IMAGOLOGY IS A neologism best explained by Milan Kundera in his novel Immortality. ‘Imagologues create systems of ideals and anti-ideals, systems of short duration which are quickly replaced by other systems but which influence our behaviour, our political opinions and aesthetic tastes, the colour of carpets and the selection of books just as in the past we have been ruled by the systems of ideologues,’ he writes while talking about the ‘planetary transformation of ideology into imagology’. Last Sunday in Islamabad, all it took was a picture to tell a bad story ever so badly. In a photograph clicked for the front pages, we saw them in the front seats of a Mercedes, Prime Minister Imran Khan of Pakistan as the chauffeur and Crown Prince Mohammed bin Salman of Saudi Arabia as guest. It was a gesture that defied protocol and brought out the cool contemporaneity of Imran, whose election six months ago marked a ‘change’ in a country otherwise dismissed by some as a historical error, and where scriptural cold-bloodedness still has quasi-official protection. And the prince, affectionately abbreviated as MBS, heir apparent to the throne of the House of Saud, too, launched himself onto the world stage as an agent of change, and panegyrists even went to the extent of calling him a Gorbachev in a keffiyeh, ushering in reforms in the rich and repressive kingdom of Saudi Arabia. So, in Islamabad, it was a perfect piece of ‘imagology’.
Imagology is a manufactured metaphor for a lie as ambitious as ideology. Take the chauffeur. Pakistan needed a redeemer, and Imran, an apolitical politician who initially projected himself as the conscience keeper of a country savaged by generals and complicit democrats, had the necessary image. He was the outsider, untainted by the transgressions of power, and his base was young and restless. He could have been the protagonist of a Pakistani Spring. In power, he didn’t do much to repudiate the lingering suspicion that he, in spite of the imagologues at his service, struck a fine balance between the military and the mullah, the twin pillars of the state within the state. Power neutralises the romance of the outsider, and Imran’s current bluster and braggadocio reveal the true work beneath the imagology of the outsider: another stereotypical Pakistani leader who too realises the existential uses of an enemy.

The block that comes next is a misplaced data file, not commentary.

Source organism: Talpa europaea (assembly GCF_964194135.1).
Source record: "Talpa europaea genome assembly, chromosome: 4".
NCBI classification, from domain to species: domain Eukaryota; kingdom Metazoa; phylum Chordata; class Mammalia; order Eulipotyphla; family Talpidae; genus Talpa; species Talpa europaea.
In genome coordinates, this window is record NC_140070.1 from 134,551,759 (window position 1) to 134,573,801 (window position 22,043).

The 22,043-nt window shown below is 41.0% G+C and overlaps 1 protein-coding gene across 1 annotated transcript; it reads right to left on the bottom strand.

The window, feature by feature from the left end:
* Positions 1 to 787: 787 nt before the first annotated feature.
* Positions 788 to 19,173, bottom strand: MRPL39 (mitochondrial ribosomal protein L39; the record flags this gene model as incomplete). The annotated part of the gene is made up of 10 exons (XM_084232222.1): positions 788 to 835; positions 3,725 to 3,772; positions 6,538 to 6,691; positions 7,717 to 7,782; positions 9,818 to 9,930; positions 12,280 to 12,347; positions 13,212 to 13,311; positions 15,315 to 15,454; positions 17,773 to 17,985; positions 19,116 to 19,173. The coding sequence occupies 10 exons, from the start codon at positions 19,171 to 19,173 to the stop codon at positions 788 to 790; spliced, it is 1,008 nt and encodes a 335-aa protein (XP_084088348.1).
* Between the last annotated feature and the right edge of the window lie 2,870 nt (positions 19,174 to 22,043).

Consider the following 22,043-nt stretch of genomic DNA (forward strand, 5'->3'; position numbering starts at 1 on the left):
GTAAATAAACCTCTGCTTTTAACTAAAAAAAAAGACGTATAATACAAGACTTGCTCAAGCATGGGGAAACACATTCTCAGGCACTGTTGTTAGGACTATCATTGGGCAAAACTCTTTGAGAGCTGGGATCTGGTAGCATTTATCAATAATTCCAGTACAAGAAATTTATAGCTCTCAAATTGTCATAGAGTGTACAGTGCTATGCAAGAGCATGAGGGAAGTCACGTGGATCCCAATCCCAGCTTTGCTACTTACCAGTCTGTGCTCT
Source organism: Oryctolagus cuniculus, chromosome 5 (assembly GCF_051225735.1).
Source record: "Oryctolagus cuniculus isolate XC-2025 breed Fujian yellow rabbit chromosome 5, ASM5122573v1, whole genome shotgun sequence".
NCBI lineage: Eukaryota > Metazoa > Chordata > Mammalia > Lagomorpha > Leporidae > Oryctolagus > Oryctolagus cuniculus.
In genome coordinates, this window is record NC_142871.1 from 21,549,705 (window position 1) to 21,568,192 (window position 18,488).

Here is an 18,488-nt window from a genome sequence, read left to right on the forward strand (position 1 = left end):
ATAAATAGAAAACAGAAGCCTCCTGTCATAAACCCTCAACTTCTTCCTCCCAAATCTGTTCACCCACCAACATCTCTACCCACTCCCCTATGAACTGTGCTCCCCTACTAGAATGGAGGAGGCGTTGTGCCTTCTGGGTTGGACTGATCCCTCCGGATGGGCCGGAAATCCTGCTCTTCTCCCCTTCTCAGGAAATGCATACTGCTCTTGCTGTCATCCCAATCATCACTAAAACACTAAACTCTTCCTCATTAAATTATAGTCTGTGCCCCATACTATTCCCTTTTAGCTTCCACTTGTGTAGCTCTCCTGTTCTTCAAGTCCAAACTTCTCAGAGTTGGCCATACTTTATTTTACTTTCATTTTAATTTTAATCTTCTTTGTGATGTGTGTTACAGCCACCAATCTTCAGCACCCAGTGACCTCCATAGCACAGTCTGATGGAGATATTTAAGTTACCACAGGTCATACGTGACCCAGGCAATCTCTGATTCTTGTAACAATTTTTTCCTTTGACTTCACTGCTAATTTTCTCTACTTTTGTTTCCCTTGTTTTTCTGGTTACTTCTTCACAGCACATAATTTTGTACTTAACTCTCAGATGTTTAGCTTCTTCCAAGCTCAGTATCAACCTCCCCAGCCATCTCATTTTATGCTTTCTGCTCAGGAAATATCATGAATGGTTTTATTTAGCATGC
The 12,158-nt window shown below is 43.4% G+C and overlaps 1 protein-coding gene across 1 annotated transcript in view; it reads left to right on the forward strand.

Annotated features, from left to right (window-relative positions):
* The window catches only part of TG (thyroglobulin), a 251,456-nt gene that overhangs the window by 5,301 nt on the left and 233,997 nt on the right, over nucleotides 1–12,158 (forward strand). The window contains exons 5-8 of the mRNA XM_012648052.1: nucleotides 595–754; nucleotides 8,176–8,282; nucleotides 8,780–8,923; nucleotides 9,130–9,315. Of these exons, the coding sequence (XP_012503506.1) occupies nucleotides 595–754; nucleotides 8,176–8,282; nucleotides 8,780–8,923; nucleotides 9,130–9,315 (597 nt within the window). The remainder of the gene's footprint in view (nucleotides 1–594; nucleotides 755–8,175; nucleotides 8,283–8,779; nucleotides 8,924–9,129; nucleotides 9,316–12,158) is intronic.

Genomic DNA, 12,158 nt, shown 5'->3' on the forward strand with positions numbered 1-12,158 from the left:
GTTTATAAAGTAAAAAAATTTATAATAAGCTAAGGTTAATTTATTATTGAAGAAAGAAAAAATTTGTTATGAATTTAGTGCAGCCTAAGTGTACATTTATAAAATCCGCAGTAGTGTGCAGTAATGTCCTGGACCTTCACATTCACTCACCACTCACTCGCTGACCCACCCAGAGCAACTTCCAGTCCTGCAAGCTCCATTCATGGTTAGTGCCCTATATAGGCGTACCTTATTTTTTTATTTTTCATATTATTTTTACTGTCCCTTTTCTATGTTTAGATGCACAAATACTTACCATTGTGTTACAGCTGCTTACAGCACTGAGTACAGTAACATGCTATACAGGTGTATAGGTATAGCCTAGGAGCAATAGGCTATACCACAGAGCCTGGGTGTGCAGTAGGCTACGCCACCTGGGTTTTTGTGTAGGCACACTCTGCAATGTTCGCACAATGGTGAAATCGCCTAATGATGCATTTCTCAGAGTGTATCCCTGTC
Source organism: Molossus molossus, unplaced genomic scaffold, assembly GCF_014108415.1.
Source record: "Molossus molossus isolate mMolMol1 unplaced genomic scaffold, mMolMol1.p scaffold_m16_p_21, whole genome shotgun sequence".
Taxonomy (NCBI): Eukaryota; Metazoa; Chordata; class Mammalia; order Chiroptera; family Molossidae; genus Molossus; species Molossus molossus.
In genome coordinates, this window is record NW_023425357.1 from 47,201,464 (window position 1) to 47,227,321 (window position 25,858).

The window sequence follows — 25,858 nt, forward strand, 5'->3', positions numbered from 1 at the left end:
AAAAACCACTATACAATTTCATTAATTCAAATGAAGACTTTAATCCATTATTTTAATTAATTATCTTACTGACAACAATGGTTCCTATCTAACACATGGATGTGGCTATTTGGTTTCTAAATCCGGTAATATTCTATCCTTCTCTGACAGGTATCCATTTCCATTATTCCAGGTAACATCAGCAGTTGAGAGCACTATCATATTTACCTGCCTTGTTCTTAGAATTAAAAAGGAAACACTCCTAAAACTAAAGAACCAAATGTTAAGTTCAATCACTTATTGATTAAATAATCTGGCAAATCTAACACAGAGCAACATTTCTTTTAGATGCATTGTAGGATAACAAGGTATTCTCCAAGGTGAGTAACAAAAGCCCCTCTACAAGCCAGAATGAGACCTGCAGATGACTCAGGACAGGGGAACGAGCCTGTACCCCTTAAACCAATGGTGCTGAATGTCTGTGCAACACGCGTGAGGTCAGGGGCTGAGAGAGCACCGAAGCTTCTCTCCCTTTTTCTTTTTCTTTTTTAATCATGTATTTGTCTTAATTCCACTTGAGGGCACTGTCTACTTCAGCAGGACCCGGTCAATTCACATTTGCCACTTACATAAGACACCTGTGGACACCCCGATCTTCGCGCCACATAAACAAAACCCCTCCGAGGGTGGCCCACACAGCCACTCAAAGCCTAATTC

Morality is seen as naiveté—or idealism without responsibility—in the age of transactionalism
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Now take the prince, who was given a welcome worthy of his wealth and ‘strategic’ power in Delhi, his next stopover. The imagologues had photoshopped him to perfection when he began his ‘reforms’ by letting women drive and by opening movie theatres in Saudi Arabia. And his ‘ethical purge’ had its dramatic moment when scores of princes and princelings with a combined net worth of billions were locked up in Riyadh’s Ritz-Carlton—a Gulag for the rich. Things turned problematic when a group of Saudi hit-men armed with a bone-saw descended on the Saudi Consulate in Istanbul to receive Jamal Khashoggi, a columnist for the Washington Post and a severe critic of the regime. Investigations by the CIA and Turkey had established that the dismembering and killing of Khashoggi, a Saudi exile living in Washington, was ordered by the highest echelon of the kingdom. The American president rejected the findings of his own agency and maintained that Saudi Arabia contributes so much to the US economy by buying weapons worth billions of dollars that he cannot afford to blacklist the prince. Trump’s transactionalism won the day.
And the prince, meanwhile, needed a lot more from his imagologues.
The prince’s Asian blitz—next stop, China—is post-Khashoggi imagology at work. Delhi too treated him with the kind of special indulgence a prince of such ‘strategic’ importance is worthy of. Strategic, that is the word that comes to aid whenever a transactional government defends a repressive kingdom whose extra-territorial brutalism still goes on unabated beyond the headlines in Yemen. MBS needs more than all the perfumes of Arabia to humanise his image after the bone-saw vengefulness. He needs more fawning Asian hosts in thrall to his benevolence to create an illusion of modernity.
Morality is seen as naiveté—or idealism without responsibility—in the age of transactionalism. So by talking about the bone-saw kingdom, you run the risk of being accused of falling for a Western libertarian narrative. Which, in a sense, leads to another reality: Third Worldism has only lost its geography, not its morality or mindset. So we still need to indulge bone-saw princes. Let’s nevertheless end this column with a quote from Khashoggi: “When I speak of the fear, intimidation, arrests and public shaming of intellectuals and religious leaders who dare to speak their minds, and then I tell you that I’m from Saudi Arabia, are you surprised?”